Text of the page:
How to Acquire Public Property

Community developers often become aware of empty lots in their neighborhood that have sat idle for a decade or more. Over time, a community organization may imagine how the vacant property could serve the community and begin to develop plans for the vacant site.

To determine if the City owns a specific parcel and which agency controls it, the Department of Citywide Administrative Services (DCAS) maintains a list of City-owned and leased properties, including vacant property.

This DCAS database lists the agency that controls each parcel. The agency should be contacted to confirm its control over the site. Note that this step may require significant outreach and follow-up efforts with representatives at different agencies.

The next step involves becoming familiar with the city's land disposition process. Depending on the particular agency, the land disposition process may entail:

  • RFP process – An agency may release a public Request for Qualifications (RFQ), Request for Interest (RFI), or Request for Proposals (RFP) in connection with the development and/or sale of public land. The agency awards sites to the developer whose proposed project best aligns with an agency's priorities as stated in the RFP. This is the method most commonly used by the two main city land development agencies, the Department of Housing, Preservation and Development (HPD) and the New York City Economic Development Corporation (EDC) for properties large enough to support development.

Real estate RFPs issued by the NYCEDC

Requests for Proposals for development sites offered by HPD

  • Sole-Source Disposition – An agency can elect to convey public property to a specific entity, however this protocol is generally considered politically unfavorable and therefore is a relatively uncommon method of disposition.  Sole-source disposition, however, is possible where a developer owns a site adjacent to city land. If a non-profit developer proposes an affordable housing development on its and adjoining city land, the CBO should contact the borough director of HPD's Planning Division by calling 311 or 212-863-8811.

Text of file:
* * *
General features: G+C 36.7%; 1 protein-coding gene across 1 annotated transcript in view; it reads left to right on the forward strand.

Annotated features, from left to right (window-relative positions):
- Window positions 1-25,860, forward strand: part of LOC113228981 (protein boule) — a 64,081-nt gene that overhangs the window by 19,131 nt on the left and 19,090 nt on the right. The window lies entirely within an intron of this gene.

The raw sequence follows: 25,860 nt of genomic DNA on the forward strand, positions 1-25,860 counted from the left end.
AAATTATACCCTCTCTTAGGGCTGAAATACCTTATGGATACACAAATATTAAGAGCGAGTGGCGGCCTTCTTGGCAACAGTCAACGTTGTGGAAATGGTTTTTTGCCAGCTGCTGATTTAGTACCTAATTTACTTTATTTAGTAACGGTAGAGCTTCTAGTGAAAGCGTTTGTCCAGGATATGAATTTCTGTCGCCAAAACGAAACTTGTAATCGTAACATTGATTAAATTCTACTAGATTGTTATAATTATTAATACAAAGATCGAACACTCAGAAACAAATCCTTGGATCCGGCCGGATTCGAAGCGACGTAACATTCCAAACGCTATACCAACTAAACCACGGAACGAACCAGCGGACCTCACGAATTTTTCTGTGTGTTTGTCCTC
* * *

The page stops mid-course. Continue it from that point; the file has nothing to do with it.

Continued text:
• Real Estate Public Auction – DCAS, with 15,000 parcels of city-owned land in its portfolio, is the only agency that can dispose of City land through public auction. DCAS conducts auctions for the sale or lease of City which is awarded to the highest bidder. Most all sites that go to auction are generally smaller in size and not deemed developable by NYCEDC or HPD. View a schedule of DCAS Real Estate Public Auctions.

If a community group decides to alert development agency officials of the vacant City-owned property in its neighborhood and its plans for the property, it can contact:

  • For HPD, the Office of Neighborhood Strategies.
  • Contact the EDC, write Real Estate Development in the subject field.

These efforts may result in adding the vacant lot to an agency's list of development sites.

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Persistence. Identify a point person and follow-up often.

Outreach and follow-up is necessary to persuade an agency to dispose of city property. It may be advantageous to target more than one point person, including high- and mid-level staff, perhaps across several relevant agencies. Although commissioners have the highest decision-making power, these officials are not always easily accessible to a community developer. Mid-level staff members, however, are more accessible and have more detailed knowledge about specific properties and pending actions. Moreover, mid-level staff typically remain at agencies for extended time periods. Therefore, it is important to cultivate these relationships.

Ultimately, by communicating and advocating effectively with a land-holding agency, a CBO may successfully move an agency to issue an RFP to advance a strategic property. It is important to be diligent about following-up with key agency representatives and to utilize established relationships whenever possible.

Ultimately, whether the community developer wins the RFP and has the opportunity to develop the vacant lot in its neighborhood depends largely on how well its development proposal meets the requirements of the RFP and the capacity and experience of its development team.